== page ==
Wednesday, April 1, 2009

Concentrating Solar Getting Hotter, Worth Watching

Higher efficiencies, lower cost per watt

It's a good time to be watching concentrating solar technologies. CPV is the natural next step to reducing installed cost per watt for mostly large-scale systems although some makers have residential possibilities.

The most common of the CPV technologies is the parabolic trough system which concentrate solar rays onto a receiver pipe located along the focal line of a trough shaped reflector. Nine such systems are successfully producing power in California's Mohave Desert achieving a daily solar-to-electricity conversion efficiency of 18%. Power towers are another method in which sun-tracking mirrors (heliostats) reflect sun rays to a receiver atop a tall tower. Both systems heat fluid which passes through a heat exchanger to boil water for a steam engine that generates electricity. A third system uses a parabolic dish to focus solar radiation on a receiver mounted at the focal point of the dish. Instead of producing steam, dish systems heat fluid for a Stirling heat engine which produces the electricity.

Three companies use silicon cells with variations of optics, mirrors and trackers to concentrate sunpower.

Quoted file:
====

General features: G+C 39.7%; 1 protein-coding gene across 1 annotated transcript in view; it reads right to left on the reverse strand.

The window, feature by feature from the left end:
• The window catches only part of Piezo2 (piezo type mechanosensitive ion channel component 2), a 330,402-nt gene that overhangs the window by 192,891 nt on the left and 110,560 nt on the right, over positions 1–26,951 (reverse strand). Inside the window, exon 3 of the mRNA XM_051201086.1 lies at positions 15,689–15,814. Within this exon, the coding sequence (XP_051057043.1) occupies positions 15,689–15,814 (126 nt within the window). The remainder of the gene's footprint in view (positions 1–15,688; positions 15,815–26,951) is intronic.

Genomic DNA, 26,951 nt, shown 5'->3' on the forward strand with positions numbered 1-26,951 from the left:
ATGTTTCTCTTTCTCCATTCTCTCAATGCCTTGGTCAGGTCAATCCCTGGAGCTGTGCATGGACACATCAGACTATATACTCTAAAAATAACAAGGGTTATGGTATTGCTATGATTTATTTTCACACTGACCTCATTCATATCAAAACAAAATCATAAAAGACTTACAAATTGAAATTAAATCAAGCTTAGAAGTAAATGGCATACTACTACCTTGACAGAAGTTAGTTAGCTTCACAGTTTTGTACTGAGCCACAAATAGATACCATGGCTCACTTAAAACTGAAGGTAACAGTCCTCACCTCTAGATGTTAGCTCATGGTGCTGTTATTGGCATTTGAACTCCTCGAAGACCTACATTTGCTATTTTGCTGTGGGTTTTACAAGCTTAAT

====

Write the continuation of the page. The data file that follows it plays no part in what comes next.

Solfocus of Mountain View, Ca combines high-efficiency solar cells with advanced optics providing high yields using just 1/1000 of the PV material used in standard PV cells. The Solfocus reflective optic system includes a primary mirror to capture sunlight and a secondary mirror and non-imaging optic to concentrate it at 500 suns onto high efficiency solar cells. The company contends 38%+ efficiency with their cells compared to the 13-19% standard range.

Whitfield Solar of Reading, England says its CPV product competes with flat-plate PV in four ways: lower cost; lower weight; lower embodied energy; and requires lower-tech manufacturing processes. Using Fresnel lenses Whitfield uses just 2.5% of the silicon cells required of conventional panels. The Whitfield CPV unit includes built-in tracking which combines tilt-and-roll of the panel and troughs to find and follow the sun wherever it is installed. The unit can also withstand hail and wind and does not have to "park" flat in high winds. (

Opel International of Shelton, Connecticut makes high and low concentration panels. The Mk-I High Concentration PV Panel uses a dual element refractive concentrator and triple-junction Boeing-Spectrolab solar cells to produce 36.7% efficiency with the same 25-year power output warranty of most flat-plate panels. The Mk-III Concentraing PV Panel is a low-cost panel designed for grid-tied systems in low to medium solar radiance. No cell efficiency is listed on the Mk-III's tech sheet. (


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